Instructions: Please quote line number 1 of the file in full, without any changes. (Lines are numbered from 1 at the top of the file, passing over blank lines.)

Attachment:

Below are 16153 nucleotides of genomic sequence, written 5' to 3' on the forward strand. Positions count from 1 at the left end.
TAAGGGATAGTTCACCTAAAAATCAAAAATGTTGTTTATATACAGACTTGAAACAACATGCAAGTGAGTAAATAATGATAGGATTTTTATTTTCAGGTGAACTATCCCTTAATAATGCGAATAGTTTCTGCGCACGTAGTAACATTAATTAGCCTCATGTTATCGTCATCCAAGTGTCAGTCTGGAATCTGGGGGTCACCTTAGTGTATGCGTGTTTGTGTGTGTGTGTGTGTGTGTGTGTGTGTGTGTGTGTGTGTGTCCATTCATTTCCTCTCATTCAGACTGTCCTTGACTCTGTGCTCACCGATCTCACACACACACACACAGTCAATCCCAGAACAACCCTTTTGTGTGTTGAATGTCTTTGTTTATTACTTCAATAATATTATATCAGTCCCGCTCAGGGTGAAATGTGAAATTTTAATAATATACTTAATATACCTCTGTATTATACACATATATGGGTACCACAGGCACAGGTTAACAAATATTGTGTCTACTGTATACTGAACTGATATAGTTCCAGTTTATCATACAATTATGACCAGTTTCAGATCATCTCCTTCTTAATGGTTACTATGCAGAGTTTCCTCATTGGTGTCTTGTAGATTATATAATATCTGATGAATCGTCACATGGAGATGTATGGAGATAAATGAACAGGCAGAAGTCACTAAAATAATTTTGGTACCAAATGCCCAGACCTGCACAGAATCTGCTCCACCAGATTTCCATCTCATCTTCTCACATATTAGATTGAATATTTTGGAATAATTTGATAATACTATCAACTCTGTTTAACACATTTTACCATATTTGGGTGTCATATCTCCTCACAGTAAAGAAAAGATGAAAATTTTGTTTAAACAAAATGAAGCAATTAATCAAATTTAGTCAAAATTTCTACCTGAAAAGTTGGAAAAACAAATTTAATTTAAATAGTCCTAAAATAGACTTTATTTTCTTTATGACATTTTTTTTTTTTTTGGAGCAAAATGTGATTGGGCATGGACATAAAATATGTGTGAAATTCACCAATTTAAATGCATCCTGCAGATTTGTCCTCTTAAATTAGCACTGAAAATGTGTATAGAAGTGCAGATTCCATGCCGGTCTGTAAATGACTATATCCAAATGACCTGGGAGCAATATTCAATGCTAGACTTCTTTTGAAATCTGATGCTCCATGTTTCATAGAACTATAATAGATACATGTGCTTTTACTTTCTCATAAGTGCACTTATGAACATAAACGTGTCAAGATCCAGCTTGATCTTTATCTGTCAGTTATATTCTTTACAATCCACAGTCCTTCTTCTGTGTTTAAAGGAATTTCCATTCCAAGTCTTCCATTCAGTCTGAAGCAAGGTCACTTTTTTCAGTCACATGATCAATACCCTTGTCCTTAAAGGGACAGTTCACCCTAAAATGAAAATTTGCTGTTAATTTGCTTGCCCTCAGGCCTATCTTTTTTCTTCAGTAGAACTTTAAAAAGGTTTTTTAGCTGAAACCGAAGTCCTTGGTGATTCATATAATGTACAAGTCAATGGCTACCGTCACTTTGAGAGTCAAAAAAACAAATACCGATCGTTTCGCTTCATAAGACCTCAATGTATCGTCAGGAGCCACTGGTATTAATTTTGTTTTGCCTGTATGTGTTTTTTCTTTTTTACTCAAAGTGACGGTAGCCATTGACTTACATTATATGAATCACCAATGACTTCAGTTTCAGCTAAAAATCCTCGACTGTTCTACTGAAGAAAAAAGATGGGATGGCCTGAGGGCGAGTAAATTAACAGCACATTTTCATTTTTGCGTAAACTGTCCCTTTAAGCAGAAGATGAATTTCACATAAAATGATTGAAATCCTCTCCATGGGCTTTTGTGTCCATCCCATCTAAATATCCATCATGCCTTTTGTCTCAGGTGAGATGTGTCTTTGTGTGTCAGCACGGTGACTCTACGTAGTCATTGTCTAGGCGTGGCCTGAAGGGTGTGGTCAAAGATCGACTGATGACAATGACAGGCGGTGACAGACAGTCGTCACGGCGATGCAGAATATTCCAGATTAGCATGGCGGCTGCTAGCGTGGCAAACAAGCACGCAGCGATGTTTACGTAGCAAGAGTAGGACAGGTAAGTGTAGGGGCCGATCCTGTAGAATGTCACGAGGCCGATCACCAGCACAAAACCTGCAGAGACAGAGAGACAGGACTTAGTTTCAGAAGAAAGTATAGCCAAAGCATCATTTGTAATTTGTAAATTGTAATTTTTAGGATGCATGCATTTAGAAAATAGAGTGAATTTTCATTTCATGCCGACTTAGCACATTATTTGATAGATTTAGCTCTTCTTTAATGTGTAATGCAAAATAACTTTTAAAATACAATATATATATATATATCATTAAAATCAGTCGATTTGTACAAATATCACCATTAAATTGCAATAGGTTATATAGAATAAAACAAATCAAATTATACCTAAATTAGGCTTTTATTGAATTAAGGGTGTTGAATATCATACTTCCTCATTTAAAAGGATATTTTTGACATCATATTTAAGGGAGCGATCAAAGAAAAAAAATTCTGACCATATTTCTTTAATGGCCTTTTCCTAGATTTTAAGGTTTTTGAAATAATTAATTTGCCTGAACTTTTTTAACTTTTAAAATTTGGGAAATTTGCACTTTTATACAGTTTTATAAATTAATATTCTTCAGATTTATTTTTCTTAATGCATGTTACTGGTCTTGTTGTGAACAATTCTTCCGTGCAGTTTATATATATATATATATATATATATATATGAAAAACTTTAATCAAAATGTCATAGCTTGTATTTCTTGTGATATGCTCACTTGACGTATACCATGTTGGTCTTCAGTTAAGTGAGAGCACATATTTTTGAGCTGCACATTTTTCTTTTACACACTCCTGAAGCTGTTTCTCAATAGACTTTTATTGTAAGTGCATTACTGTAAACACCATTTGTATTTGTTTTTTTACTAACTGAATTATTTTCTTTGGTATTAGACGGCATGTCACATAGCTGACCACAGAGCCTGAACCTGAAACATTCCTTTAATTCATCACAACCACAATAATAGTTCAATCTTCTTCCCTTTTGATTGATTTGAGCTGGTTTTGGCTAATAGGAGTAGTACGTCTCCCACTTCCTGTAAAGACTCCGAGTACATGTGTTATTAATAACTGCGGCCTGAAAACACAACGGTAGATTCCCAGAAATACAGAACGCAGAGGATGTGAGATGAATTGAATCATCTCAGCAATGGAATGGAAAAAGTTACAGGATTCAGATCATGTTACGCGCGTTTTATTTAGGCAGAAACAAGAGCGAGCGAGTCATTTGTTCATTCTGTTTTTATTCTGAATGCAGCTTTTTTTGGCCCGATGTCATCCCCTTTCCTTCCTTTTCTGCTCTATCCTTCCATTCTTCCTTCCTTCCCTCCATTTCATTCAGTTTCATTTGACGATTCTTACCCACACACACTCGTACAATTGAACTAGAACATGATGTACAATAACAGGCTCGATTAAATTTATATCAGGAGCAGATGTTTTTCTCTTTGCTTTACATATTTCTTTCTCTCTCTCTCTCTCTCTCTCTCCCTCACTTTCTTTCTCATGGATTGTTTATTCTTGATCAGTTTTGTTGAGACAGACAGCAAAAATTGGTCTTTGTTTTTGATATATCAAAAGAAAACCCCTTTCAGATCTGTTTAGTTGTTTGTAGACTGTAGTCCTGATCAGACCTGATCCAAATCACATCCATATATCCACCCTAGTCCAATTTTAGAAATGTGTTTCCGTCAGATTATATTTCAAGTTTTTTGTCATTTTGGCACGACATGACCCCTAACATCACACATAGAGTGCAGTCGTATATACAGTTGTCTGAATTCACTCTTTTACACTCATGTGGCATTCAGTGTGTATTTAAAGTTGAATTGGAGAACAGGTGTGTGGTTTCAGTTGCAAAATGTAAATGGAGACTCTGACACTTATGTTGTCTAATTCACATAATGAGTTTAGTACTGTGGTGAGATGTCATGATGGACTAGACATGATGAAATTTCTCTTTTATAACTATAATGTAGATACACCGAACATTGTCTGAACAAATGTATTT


Below are 16153 nucleotides of genomic sequence, written 5' to 3' on the forward strand. Positions count from 1 at the left end.